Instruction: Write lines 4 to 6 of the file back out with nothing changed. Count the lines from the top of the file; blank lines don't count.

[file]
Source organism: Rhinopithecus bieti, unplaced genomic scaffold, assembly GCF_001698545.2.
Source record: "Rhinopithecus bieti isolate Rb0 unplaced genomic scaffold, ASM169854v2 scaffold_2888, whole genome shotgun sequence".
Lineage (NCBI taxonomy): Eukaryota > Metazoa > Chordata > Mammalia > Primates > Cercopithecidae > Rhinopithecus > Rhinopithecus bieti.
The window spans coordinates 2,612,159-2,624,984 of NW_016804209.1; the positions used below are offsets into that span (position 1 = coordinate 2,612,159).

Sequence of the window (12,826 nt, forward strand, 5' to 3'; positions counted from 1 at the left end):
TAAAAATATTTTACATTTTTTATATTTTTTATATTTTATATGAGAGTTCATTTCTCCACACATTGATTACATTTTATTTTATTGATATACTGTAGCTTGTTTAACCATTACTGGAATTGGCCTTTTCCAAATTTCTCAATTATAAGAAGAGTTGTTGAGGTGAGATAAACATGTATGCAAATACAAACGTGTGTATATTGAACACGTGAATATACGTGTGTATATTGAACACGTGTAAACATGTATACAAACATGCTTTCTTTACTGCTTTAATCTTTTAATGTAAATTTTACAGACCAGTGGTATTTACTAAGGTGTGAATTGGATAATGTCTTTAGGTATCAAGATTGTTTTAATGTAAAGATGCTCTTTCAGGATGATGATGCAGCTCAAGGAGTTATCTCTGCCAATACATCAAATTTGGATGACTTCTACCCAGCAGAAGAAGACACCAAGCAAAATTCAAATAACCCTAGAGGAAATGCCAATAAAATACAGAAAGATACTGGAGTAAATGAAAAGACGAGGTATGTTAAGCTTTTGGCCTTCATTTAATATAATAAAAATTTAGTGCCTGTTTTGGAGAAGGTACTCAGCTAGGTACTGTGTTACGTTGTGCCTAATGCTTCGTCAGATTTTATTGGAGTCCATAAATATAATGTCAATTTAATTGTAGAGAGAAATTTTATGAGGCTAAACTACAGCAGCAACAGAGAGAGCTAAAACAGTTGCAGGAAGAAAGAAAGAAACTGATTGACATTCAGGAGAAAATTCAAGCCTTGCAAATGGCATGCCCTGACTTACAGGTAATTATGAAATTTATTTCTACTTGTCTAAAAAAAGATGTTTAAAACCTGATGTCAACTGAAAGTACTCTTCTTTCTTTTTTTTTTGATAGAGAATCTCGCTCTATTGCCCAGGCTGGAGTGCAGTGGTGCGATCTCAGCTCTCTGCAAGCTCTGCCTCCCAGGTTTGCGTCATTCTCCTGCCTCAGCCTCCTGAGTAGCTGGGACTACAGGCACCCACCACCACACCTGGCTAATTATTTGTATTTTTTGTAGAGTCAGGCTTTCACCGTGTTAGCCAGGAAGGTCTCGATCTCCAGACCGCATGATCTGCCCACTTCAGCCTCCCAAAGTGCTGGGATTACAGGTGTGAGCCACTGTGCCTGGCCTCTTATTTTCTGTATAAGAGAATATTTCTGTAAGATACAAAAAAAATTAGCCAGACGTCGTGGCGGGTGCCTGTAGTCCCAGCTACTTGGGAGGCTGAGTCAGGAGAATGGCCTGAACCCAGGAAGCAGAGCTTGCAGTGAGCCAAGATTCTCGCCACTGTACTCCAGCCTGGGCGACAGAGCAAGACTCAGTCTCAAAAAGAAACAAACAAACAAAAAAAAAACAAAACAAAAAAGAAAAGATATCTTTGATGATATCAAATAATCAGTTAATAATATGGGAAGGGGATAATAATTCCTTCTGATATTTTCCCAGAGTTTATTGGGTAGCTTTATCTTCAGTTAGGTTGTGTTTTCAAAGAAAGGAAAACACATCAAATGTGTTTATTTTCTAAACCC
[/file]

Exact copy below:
The window spans coordinates 2,612,159-2,624,984 of NW_016804209.1; the positions used below are offsets into that span (position 1 = coordinate 2,612,159).

Sequence of the window (12,826 nt, forward strand, 5' to 3'; positions counted from 1 at the left end):
TAAAAATATTTTACATTTTTTATATTTTTTATATTTTATATGAGAGTTCATTTCTCCACACATTGATTACATTTTATTTTATTGATATACTGTAGCTTGTTTAACCATTACTGGAATTGGCCTTTTCCAAATTTCTCAATTATAAGAAGAGTTGTTGAGGTGAGATAAACATGTATGCAAATACAAACGTGTGTATATTGAACACGTGAATATACGTGTGTATATTGAACACGTGTAAACATGTATACAAACATGCTTTCTTTACTGCTTTAATCTTTTAATGTAAATTTTACAGACCAGTGGTATTTACTAAGGTGTGAATTGGATAATGTCTTTAGGTATCAAGATTGTTTTAATGTAAAGATGCTCTTTCAGGATGATGATGCAGCTCAAGGAGTTATCTCTGCCAATACATCAAATTTGGATGACTTCTACCCAGCAGAAGAAGACACCAAGCAAAATTCAAATAACCCTAGAGGAAATGCCAATAAAATACAGAAAGATACTGGAGTAAATGAAAAGACGAGGTATGTTAAGCTTTTGGCCTTCATTTAATATAATAAAAATTTAGTGCCTGTTTTGGAGAAGGTACTCAGCTAGGTACTGTGTTACGTTGTGCCTAATGCTTCGTCAGATTTTATTGGAGTCCATAAATATAATGTCAATTTAATTGTAGAGAGAAATTTTATGAGGCTAAACTACAGCAGCAACAGAGAGAGCTAAAACAGTTGCAGGAAGAAAGAAAGAAACTGATTGACATTCAGGAGAAAATTCAAGCCTTGCAAATGGCATGCCCTGACTTACAGGTAATTATGAAATTTATTTCTACTTGTCTAAAAAAAGATGTTTAAAACCTGATGTCAACTGAAAGTACTCTTCTTTCTTTTTTTTTTGATAGAGAATCTCGCTCTATTGCCCAGGCTGGAGTGCAGTGGTGCGATCTCAGCTCTCTGCAAGCTCTGCCTCCCAGGTTTGCGTCATTCTCCTGCCTCAGCCTCCTGAGTAGCTGGGACTACAGGCACCCACCACCACACCTGGCTAATTATTTGTATTTTTTGTAGAGTCAGGCTTTCACCGTGTTAGCCAGGAAGGTCTCGATCTCCAGACCGCATGATCTGCCCACTTCAGCCTCCCAAAGTGCTGGGATTACAGGTGTGAGCCACTGTGCCTGGCCTCTTATTTTCTGTATAAGAGAATATTTCTGTAAGATACAAAAAAAATTAGCCAGACGTCGTGGCGGGTGCCTGTAGTCCCAGCTACTTGGGAGGCTGAGTCAGGAGAATGGCCTGAACCCAGGAAGCAGAGCTTGCAGTGAGCCAAGATTCTCGCCACTGTACTCCAGCCTGGGCGACAGAGCAAGACTCAGTCTCAAAAAGAAACAAACAAACAAAAAAAAAACAAAACAAAAAAGAAAAGATATCTTTGATGATATCAAATAATCAGTTAATAATATGGGAAGGGGATAATAATTCCTTCTGATATTTTCCCAGAGTTTATTGGGTAGCTTTATCTTCAGTTAGGTTGTGTTTTCAAAGAAAGGAAAACACATCAAATGTGTTTATTTTCTAAACCC